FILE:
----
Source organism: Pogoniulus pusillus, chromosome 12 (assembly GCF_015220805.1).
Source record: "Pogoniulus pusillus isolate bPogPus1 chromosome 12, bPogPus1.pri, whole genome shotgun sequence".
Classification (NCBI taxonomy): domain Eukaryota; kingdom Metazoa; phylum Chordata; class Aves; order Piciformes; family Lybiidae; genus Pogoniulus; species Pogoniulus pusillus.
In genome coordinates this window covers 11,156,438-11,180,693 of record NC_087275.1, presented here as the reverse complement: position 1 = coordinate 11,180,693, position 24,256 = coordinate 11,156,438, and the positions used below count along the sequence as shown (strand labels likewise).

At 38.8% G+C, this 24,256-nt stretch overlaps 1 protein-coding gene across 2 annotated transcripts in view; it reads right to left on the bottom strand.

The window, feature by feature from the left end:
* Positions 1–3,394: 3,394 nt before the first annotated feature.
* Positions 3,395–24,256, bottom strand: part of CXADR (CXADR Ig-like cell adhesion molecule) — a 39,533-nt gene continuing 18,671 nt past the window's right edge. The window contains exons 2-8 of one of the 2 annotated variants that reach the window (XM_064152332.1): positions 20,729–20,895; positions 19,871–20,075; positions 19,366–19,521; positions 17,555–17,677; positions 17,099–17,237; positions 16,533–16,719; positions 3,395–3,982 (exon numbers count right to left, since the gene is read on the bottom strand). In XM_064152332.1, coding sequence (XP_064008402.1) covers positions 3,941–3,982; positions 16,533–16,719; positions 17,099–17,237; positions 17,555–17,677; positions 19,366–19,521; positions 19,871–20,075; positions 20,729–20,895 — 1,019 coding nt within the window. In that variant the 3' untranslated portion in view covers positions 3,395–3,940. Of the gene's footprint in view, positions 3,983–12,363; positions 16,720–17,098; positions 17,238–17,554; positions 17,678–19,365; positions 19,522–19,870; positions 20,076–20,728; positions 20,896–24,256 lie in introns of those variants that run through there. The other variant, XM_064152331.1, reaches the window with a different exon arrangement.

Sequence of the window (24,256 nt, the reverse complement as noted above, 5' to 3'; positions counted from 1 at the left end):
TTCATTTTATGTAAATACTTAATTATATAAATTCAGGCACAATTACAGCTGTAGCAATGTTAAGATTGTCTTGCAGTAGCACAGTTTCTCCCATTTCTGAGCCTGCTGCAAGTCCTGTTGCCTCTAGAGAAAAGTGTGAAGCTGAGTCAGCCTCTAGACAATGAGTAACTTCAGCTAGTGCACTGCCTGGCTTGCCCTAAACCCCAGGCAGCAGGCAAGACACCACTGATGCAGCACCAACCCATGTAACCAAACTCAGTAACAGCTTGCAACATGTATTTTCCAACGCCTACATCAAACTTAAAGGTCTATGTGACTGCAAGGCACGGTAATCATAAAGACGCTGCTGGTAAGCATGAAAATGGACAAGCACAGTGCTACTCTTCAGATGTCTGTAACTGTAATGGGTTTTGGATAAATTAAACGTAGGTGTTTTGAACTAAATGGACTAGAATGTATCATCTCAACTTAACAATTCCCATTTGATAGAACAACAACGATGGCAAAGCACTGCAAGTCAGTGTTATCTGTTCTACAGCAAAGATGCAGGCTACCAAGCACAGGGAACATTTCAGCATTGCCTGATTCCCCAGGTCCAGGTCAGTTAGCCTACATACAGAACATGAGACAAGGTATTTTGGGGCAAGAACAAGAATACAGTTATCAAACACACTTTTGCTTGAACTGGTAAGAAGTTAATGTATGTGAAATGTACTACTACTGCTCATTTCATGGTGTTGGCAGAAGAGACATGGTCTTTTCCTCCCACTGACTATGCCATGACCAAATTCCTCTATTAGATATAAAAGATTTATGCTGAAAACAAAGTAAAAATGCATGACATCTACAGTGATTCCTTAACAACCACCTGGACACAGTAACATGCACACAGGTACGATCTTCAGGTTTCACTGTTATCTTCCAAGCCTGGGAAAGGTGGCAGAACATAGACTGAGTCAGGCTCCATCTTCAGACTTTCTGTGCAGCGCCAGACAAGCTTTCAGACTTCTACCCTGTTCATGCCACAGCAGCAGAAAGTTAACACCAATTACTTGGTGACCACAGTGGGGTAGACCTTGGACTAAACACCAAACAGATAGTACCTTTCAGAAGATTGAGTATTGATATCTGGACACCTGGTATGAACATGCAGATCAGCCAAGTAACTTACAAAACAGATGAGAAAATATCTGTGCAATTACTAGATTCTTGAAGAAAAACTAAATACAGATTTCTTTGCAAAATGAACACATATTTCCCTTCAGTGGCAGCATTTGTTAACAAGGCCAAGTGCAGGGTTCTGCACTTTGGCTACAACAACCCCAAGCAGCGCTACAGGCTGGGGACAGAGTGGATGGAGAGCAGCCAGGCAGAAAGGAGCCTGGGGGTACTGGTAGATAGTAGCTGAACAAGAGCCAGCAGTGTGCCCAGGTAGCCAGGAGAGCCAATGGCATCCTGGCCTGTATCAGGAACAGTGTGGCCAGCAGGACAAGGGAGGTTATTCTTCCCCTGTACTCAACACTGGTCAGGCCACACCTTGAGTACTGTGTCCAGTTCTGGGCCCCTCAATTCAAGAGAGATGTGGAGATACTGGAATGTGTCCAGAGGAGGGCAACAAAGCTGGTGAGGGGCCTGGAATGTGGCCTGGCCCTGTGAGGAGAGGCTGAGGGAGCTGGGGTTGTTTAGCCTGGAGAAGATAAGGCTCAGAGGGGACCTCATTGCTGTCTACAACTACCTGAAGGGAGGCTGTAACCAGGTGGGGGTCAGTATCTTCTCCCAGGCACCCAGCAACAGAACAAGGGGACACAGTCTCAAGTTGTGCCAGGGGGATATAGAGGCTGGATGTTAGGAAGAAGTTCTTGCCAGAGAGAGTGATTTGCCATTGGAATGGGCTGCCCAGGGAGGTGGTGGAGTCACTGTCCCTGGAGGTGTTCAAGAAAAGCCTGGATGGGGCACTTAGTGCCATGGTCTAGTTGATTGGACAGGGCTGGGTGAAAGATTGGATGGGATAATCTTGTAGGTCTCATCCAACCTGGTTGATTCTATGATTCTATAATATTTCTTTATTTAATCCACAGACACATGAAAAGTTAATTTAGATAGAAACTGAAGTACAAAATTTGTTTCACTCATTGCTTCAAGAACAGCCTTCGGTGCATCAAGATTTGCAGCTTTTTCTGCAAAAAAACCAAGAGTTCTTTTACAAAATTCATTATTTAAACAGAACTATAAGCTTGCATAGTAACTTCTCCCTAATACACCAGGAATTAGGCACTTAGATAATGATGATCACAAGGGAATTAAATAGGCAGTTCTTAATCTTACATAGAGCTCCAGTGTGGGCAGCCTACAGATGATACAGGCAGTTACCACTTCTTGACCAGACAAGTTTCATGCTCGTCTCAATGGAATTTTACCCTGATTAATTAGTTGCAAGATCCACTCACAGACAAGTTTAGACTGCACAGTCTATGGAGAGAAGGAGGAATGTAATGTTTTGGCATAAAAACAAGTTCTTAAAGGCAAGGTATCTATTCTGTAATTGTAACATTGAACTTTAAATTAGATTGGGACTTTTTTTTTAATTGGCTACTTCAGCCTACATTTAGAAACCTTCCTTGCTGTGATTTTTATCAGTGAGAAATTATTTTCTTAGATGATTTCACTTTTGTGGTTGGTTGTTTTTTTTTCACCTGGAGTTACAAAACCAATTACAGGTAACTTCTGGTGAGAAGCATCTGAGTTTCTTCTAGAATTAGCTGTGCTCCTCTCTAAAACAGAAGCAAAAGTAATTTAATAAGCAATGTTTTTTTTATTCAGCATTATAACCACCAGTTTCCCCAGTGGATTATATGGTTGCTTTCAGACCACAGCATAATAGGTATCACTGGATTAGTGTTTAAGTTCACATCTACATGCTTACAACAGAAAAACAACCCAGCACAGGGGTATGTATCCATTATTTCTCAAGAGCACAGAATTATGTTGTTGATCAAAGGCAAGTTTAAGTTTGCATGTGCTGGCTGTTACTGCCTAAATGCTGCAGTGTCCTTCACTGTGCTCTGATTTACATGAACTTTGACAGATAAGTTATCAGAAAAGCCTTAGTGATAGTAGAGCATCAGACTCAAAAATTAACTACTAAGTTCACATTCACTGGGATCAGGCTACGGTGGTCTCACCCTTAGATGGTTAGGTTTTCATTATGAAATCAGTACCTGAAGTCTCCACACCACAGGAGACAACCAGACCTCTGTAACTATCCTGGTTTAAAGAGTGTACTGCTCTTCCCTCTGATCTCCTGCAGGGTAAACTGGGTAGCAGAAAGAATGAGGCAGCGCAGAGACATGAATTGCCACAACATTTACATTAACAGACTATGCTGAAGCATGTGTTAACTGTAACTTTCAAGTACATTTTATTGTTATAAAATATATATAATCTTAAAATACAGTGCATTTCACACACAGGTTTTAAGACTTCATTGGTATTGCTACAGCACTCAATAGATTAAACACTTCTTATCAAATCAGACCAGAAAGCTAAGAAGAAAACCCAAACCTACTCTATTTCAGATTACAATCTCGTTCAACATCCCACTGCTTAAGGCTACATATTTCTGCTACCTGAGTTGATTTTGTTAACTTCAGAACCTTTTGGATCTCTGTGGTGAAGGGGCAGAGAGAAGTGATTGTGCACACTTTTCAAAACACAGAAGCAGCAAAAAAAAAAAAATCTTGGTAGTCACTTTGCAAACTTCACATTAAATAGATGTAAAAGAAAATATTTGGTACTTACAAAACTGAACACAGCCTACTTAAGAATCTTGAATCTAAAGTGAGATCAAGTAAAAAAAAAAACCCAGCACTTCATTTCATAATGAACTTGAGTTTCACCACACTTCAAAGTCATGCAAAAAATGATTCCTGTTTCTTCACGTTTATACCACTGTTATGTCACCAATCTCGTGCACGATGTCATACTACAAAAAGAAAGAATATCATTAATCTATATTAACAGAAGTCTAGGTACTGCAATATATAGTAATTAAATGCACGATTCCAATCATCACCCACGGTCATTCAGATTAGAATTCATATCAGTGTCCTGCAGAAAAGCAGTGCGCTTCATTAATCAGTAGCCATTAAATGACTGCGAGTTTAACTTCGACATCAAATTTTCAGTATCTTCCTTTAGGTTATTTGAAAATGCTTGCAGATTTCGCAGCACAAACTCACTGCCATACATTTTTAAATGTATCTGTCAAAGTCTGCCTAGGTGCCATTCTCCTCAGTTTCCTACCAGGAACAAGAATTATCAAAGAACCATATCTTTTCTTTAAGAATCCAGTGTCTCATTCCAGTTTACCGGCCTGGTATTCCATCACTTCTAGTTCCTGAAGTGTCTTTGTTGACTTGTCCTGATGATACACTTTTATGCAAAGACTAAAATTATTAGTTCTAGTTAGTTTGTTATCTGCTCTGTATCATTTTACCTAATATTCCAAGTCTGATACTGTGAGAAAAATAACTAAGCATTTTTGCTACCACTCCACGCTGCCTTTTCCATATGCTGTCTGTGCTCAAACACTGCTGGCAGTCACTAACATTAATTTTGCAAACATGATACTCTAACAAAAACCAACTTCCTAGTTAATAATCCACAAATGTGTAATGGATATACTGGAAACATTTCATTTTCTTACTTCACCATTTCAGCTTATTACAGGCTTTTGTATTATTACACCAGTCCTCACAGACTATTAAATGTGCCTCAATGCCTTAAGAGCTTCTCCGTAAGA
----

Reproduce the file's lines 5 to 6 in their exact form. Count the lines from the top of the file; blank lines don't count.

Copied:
At 38.8% G+C, this 24,256-nt stretch overlaps 1 protein-coding gene across 2 annotated transcripts in view; it reads right to left on the bottom strand.

The window, feature by feature from the left end: